Sexy Sibo Pink Salted Coconut Bliss Bites are a naturally gluten-free, unbaked raw dessert that I created out of desperation and inspiration (!) using a variety of SIBO-safe nuts and seeds, a drizzle of raw honey to sweeten and my beloved Himalayan pink salt to add the flavor complexity that takes them over the top. Raw shredded coconut plus a touch of coconut oil make these bites divinely smooth and chewy at the same time while protecting your belly with healthy, antimicrobial coconut fatty acids.
For those who don't know, Himalayan pink salt is high in minerals, does not come from polluted oceans like sea salt (my previously preferred crystal sodium source) and tastes better than any other salt in the world, imho, which is why it's the only salt I use. (Click here to read all about it!)
And now...the recipe!
Pink Salted Coconut Bliss Bites
1 cup raw walnuts
¼ cup raw almonds
¼ cup raw sunflower seeds
½ cup almond flour
½ cup (+ 4 Tbs) shredded coconut
½ tsp Himalayan pink salt
4 Tbs coconut oil
2 Tbs raw honey (or maple syrup*)
2 tsp vanilla extract
*If honey is out for you, use maple syrup instead—just increase the almond flour by a couple tablespoons to make up for the lower viscosity of maple syrup. Also, please see my note below, after the recipe, on the Honey vs Maple Syrup controversy for SIBO peeps.
Pulse together nuts and sunflower seeds until chopped very small, but with some bigger pieces here and there.
Add in almond flour, 1/2 cup shredded coconut and pink salt. Pulse to combine. Add in coconut oil, honey or maple syrup, and vanilla extract. Pulse until well combined. (If using maple syrup, add 1 or 2 Tbs more almond flour to stiffen dough.)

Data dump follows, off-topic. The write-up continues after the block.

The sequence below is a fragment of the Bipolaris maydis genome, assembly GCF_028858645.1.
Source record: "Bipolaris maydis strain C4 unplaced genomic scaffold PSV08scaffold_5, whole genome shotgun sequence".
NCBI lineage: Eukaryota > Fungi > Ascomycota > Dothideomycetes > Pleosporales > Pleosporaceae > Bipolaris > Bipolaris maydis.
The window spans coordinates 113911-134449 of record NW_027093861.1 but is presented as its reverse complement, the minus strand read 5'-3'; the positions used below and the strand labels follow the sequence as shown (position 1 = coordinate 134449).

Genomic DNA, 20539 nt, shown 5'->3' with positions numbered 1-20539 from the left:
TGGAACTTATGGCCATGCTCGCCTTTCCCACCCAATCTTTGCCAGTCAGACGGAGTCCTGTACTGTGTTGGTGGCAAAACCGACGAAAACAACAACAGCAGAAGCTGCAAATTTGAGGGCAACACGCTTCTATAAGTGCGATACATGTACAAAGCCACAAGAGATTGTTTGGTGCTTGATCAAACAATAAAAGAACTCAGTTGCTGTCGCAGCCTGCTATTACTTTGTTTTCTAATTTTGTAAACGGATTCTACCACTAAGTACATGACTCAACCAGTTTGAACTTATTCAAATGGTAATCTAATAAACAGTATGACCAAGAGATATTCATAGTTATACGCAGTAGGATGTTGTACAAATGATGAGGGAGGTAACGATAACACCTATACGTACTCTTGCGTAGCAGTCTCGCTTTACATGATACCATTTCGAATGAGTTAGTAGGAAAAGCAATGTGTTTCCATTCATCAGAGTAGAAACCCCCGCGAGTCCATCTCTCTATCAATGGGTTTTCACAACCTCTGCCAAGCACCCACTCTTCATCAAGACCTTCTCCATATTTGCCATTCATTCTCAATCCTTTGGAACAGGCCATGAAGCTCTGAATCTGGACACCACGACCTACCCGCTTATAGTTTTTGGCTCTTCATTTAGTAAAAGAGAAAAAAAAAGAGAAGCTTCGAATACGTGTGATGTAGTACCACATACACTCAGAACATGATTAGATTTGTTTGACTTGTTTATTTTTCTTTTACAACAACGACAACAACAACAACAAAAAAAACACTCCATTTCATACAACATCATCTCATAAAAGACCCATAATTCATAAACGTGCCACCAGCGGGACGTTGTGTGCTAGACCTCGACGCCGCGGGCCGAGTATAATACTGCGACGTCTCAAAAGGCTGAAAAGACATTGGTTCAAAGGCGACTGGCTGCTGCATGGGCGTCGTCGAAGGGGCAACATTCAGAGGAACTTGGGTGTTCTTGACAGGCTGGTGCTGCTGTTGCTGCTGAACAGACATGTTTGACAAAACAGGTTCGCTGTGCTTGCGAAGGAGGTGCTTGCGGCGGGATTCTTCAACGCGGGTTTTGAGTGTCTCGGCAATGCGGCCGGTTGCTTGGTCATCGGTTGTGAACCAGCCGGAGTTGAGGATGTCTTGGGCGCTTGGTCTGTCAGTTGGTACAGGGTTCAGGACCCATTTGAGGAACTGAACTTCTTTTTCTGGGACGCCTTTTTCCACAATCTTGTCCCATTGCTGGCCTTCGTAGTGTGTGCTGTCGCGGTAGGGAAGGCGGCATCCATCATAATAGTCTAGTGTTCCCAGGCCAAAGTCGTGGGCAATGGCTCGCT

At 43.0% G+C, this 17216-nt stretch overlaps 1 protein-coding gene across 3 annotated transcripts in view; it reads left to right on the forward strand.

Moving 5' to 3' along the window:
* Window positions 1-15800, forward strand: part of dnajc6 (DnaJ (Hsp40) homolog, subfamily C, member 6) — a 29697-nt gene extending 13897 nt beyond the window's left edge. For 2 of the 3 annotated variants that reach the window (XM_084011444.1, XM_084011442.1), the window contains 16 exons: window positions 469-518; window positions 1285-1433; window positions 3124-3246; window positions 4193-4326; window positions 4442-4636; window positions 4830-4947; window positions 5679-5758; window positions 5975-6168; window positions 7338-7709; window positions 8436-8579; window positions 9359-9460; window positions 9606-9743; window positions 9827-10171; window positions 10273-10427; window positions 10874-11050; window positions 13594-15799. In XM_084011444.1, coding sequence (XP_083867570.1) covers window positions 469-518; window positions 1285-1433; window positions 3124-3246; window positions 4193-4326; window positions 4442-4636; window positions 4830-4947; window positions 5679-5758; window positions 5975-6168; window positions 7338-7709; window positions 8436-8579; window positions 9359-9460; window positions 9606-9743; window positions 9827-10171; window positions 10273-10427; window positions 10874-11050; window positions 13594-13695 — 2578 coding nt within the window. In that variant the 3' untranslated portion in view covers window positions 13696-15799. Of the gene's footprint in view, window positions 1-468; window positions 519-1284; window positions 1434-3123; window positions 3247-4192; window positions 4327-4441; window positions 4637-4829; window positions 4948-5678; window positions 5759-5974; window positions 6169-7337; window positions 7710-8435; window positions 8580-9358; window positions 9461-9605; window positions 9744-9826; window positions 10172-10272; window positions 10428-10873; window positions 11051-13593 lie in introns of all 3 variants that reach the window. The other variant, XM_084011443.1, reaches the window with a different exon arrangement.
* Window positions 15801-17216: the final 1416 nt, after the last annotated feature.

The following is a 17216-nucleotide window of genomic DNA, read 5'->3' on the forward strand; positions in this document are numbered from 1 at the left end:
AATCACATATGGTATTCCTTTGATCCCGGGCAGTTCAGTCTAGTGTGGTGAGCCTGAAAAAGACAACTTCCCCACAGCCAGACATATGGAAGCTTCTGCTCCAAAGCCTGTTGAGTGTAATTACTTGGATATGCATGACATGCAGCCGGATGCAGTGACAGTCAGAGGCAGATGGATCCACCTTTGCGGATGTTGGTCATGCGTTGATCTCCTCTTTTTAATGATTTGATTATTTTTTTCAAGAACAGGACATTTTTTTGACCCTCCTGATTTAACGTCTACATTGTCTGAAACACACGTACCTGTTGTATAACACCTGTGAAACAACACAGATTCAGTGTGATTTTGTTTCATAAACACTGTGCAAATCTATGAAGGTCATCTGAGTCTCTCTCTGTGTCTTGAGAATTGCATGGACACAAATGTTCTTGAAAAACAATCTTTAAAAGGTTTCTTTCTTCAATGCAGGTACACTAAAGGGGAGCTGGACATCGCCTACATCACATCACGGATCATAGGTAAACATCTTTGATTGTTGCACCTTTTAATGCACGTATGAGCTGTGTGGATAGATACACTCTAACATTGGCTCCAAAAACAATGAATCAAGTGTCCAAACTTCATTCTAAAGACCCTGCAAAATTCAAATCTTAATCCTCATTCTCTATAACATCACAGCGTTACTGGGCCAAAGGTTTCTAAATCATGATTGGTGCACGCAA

Transfer mixture to 8x8 Pyrex baking dish and press flat to fill dish. Sprinkle top with remaining 4 Tbs shredded coconut. Shake pan side to side to get the coconut evenly distributed, then press it gently into surface using the back of a spoon or spatula.
Refrigerate at least 1 hour or until firm. Slice into 1-inch squares to make 64 Bliss Bites, or shape as desired. Seal in plastic or airtight container and store in fridge for up to 2 weeks. Enjoy right out of the fridge or warm them up to room temperature before eating for a softer, more blissful bite.
Don't they look heavenly?
|Sexy Sibo Pink Salted Coconut Bliss Bites|
Honey vs Maple Syrup: Which Natural Sweetener is Safe for SIBO?
There is no consensus on whether honey, maple syrup, both, or neither are SIBO-safe sweeteners.
Here's the scoop: Honey, which is high in fructose, a disaccharide, is SCD and GAPS legal but not allowed on FODMAPs. (The D in FODMAPs stands for Disaccharides.)
Maple syrup, which is high polysaccharides, is low-FODMAPs but not allowed on GAPS or SCD, both of which eliminate all the longer-chain sugars.
Are you confused yet?
Bottom line: sweeteners are a highly individual food category for SIBO peeps. To find out which (if any) sweetener works for you, you will need to a) tune in to your intuition, and b) test each one on yourself—if and when you feel ready, separately and in small doses.
Personally, I am able to use raw honey (from clover or other flowers) every day and tolerate it well, taken in small, one-teaspoon servings. I tried maple syrup recently and wasn't sure if it was that or the yogurt I mixed it with that made me bloat, but bloat I did. So I'll have to retest maple syrup all by itself, alone, another time. For now, I am happy with honey. :)